“I really didn’t know Mike,” Morano said. “But now that I’ve gotten to know him a little, he’s just a great kid.”

Two days after the Soaring Eagles’ win over Prep, they defeated Payne Tech of Newark (the former Bloomfield Tech), 86-73, to move to 5-0. In that game, Odum had 32 and Jackson had 28. The terrific twosome was just showing glimpses of what they might have been able to do together.

And that’s about it. Morano was looking for another game to be played Saturday, the last day that the NJSIAA will allow teams to play basketball this season. If not, then the Soaring Eagles end the season undefeated at 5-0, but it was just scratching the surface on what might have been.

“Every time we came back from a quarantine, we always tried to embrace it, because we felt we still had the county to play for,” Morano said. “Once we didn’t have the county to push for, it really hurt. We figured we were lucky to still compete and play some good teams.”

So as Morano prepared his team for the final week of an emotionally difficult campaign, he tried to exhale a little. But it was still hard to think about what the Soaring Eagles could have done with a full season and county and state tournaments to play for.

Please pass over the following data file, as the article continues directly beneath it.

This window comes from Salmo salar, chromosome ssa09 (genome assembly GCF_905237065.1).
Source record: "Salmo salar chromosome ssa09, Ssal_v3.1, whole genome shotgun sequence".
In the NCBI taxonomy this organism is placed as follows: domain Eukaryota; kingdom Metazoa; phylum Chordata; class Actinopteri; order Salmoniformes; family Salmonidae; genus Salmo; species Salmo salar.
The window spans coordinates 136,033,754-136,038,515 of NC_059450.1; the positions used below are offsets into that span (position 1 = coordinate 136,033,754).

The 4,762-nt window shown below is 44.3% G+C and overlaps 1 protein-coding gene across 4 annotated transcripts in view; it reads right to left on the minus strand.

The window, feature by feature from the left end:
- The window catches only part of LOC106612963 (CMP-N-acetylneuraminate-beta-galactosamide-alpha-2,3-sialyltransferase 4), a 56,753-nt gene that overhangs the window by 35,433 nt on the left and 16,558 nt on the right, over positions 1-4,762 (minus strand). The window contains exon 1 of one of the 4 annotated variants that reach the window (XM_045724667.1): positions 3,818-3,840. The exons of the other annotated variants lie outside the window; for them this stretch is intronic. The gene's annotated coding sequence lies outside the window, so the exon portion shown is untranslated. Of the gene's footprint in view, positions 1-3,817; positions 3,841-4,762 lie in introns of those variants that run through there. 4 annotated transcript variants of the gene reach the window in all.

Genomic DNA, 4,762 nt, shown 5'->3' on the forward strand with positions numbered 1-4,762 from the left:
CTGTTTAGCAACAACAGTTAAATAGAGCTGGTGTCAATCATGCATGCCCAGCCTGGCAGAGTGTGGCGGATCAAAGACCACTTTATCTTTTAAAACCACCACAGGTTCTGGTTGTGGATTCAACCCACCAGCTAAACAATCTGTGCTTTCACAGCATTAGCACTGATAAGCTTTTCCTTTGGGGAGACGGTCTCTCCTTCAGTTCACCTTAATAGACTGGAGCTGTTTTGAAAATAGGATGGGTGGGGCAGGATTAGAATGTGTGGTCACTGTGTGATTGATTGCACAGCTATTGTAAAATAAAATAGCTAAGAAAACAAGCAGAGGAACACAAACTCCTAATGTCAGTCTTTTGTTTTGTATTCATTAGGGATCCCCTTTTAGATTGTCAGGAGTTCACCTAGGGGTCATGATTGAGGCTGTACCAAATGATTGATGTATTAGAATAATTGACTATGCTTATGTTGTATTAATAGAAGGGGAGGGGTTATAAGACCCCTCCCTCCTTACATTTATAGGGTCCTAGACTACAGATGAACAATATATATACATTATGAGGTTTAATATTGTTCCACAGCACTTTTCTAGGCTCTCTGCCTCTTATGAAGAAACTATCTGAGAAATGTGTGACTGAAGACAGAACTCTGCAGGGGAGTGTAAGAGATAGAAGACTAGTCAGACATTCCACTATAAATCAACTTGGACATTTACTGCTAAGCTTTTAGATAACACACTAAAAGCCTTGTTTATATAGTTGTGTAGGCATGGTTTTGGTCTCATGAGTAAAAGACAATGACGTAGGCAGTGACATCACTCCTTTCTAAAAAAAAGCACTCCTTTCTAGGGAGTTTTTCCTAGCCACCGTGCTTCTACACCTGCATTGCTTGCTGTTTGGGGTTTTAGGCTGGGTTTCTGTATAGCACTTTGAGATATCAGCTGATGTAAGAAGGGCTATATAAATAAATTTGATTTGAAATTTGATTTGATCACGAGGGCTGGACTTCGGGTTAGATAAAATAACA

“We’re all a little drained,” Morano said. “We were just happy to be back in the gym and playing again. We’re not being judged for seeding or power points. We’re just playing.”

Morano was asked if he could ever handle another season quite like this one.

“I certainly hope not,” Morano said. “I would like to say never, but you never know. I think I’ve learned a lot about myself with this. The kids were so resilient. They had it taken away from them so many times, but they kept coming back. I think they understand. I think we took every game and embraced it. The younger guys can get to it and improve. The seniors should just enjoy it.”

As well they could the final week of the most insane season ever recorded in New Jersey high school basketball history.

Jim Hague can be reached via e-mail at OGSMAR@aol.com. You can also read Jim’s blog at www.jimhaguesports.blogspot.com, follow Jim on Twitter @ogsmar and listen to the Hudson County Sports Podcast, brought to you weekly by Stan’s Sports Center, 528 Washington Street in Hoboken, on YouTube, Facebook and Twitter. Listen to this week’s guest, namely legendary College of Holy Cross basketball standout Rev. Earle Markey, S.J., the West New York native who decided to become a Jesuit priest instead of pursuing a career in professional basketball with the Boston Celtics.